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Readmission and Displacement

Readmission and Displacement

Menasseh ben Israel, William Prynne, John Milton

(p.211) Chapter 6 Readmission and Displacement
The Accommodated Jew
Kathy Lavezzo
Cornell University Press

This chapter considers the seventeenth-century debates over the readmission of Jews, when the English shifted from telling stories about Jewish houses to contemplating the accommodated Jew in earnest. During this period the link between Jews and materiality acquired new urgency in England, as the participants in Oliver Cromwell's Whitehall Conference pondered making a place, literally, for Jews on the island. This chapter examines both the appearance in England of a climate amenable to readmission and the resistance to such possibility, focusing on Amsterdam rabbi Menasseh ben Israel's campaign for readmission through both polemical writings and his own prominent residence on the Strand, as well as Protestant polemicist William Prynne's collection of evidence favoring keeping Jews out of England. The chapter concludes by analyzing John Milton's position on readmission which he expressed in his 1671 play Samson Agonistes, with particular emphasis on his use of architectural figures to address issues of tolerance, Christianity, and Judaism. Instead of the house, however, Milton's preferred metaphor is Solomon's Temple.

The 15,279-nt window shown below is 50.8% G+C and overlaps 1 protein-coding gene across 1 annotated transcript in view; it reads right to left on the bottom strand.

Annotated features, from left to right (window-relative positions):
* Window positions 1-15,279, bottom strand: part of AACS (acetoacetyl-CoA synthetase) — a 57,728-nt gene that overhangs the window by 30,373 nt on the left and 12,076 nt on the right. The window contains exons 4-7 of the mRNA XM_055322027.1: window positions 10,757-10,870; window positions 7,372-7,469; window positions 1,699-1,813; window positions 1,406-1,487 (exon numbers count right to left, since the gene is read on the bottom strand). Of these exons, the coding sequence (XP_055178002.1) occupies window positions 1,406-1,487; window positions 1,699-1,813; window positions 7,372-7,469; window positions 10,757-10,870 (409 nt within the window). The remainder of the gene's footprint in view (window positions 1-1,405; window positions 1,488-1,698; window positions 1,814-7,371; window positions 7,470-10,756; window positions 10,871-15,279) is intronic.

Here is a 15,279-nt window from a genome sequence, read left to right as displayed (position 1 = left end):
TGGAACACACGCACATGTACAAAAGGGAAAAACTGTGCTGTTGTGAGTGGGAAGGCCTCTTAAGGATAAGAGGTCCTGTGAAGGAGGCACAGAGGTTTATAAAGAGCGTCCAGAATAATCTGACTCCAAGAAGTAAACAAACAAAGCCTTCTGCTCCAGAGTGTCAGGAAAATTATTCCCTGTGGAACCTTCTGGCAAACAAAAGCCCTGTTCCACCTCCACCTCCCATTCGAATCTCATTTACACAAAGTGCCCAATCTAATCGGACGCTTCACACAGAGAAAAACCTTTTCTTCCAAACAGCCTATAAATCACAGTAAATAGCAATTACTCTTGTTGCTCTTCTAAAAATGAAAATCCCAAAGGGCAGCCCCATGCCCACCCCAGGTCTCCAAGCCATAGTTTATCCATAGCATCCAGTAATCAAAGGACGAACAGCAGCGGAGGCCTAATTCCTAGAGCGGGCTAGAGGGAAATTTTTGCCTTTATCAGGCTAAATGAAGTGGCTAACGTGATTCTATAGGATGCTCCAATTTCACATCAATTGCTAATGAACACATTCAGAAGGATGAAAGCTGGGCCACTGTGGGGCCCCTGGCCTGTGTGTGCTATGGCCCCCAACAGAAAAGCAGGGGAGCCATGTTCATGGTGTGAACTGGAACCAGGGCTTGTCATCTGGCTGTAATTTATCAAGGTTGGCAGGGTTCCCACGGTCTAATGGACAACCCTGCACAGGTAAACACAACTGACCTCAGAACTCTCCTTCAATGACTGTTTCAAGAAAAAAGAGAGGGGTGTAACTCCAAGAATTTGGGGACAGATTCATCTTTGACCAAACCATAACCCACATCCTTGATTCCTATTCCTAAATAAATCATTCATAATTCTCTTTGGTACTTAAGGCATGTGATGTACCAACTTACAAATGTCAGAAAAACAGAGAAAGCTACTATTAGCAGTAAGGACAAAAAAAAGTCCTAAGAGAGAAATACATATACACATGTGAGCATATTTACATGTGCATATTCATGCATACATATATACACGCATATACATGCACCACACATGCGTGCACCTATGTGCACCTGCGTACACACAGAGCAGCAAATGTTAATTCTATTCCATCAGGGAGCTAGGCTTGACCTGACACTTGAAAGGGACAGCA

Keywords:   readmission of Jews, Jewish house, accommodated Jew, England, Whitehall Conference, Menasseh ben Israel, William Prynne, John Milton, Samson Agonistes, Solomon's Temple

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